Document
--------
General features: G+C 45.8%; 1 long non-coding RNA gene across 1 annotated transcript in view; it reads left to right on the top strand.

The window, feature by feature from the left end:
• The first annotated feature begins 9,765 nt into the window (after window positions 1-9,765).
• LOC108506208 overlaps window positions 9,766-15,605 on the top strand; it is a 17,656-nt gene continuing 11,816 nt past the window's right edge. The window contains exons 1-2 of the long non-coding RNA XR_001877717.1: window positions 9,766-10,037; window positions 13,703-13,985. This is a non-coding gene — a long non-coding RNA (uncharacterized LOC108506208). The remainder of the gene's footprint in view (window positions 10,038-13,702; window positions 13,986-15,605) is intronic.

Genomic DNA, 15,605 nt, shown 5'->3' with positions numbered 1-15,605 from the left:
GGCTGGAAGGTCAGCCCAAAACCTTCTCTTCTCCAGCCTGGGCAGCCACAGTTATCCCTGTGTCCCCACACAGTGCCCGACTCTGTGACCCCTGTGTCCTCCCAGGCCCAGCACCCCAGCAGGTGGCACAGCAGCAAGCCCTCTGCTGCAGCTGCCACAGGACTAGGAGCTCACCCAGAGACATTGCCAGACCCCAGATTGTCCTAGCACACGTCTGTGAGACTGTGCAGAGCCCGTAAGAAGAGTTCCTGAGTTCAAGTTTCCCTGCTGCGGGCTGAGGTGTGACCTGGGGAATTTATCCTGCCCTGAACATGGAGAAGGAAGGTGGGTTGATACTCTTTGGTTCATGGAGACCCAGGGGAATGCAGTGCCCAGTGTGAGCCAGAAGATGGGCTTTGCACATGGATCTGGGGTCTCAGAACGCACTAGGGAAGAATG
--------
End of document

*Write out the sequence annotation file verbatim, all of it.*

General features: G+C 45.8%; 1 long non-coding RNA gene across 1 annotated transcript in view; it reads left to right on the top strand.

The window, feature by feature from the left end:
• The first annotated feature begins 9,765 nt into the window (after window positions 1-9,765).
• LOC108506208 overlaps window positions 9,766-15,605 on the top strand; it is a 17,656-nt gene continuing 11,816 nt past the window's right edge. The window contains exons 1-2 of the long non-coding RNA XR_001877717.1: window positions 9,766-10,037; window positions 13,703-13,985. This is a non-coding gene — a long non-coding RNA (uncharacterized LOC108506208). The remainder of the gene's footprint in view (window positions 10,038-13,702; window positions 13,986-15,605) is intronic.

Genomic DNA, 15,605 nt, shown 5'->3' with positions numbered 1-15,605 from the left:
GGCTGGAAGGTCAGCCCAAAACCTTCTCTTCTCCAGCCTGGGCAGCCACAGTTATCCCTGTGTCCCCACACAGTGCCCGACTCTGTGACCCCTGTGTCCTCCCAGGCCCAGCACCCCAGCAGGTGGCACAGCAGCAAGCCCTCTGCTGCAGCTGCCACAGGACTAGGAGCTCACCCAGAGACATTGCCAGACCCCAGATTGTCCTAGCACACGTCTGTGAGACTGTGCAGAGCCCGTAAGAAGAGTTCCTGAGTTCAAGTTTCCCTGCTGCGGGCTGAGGTGTGACCTGGGGAATTTATCCTGCCCTGAACATGGAGAAGGAAGGTGGGTTGATACTCTTTGGTTCATGGAGACCCAGGGGAATGCAGTGCCCAGTGTGAGCCAGAAGATGGGCTTTGCACATGGATCTGGGGTCTCAGAACGCACTAGGGAAGAATG